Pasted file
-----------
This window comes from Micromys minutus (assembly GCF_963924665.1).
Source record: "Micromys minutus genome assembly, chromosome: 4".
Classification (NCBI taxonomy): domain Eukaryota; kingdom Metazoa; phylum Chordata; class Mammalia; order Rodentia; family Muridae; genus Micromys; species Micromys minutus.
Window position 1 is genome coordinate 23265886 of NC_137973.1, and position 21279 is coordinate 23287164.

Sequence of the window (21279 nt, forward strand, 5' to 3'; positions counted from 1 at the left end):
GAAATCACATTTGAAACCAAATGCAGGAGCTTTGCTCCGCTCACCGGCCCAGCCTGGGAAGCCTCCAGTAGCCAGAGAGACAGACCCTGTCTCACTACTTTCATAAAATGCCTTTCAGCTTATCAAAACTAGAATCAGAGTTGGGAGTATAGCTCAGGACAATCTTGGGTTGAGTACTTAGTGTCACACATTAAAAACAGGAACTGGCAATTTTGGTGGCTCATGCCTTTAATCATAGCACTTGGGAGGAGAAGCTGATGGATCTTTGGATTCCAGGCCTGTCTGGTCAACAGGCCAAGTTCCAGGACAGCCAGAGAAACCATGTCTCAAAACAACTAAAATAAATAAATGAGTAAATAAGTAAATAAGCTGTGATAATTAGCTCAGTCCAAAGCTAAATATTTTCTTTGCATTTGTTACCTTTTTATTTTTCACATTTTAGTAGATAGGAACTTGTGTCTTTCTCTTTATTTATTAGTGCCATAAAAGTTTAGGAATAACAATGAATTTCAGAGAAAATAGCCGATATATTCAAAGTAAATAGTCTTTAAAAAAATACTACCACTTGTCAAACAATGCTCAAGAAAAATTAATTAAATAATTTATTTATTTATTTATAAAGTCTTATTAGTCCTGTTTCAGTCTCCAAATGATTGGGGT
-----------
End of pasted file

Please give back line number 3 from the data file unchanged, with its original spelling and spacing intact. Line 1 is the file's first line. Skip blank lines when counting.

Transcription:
Classification (NCBI taxonomy): domain Eukaryota; kingdom Metazoa; phylum Chordata; class Mammalia; order Rodentia; family Muridae; genus Micromys; species Micromys minutus.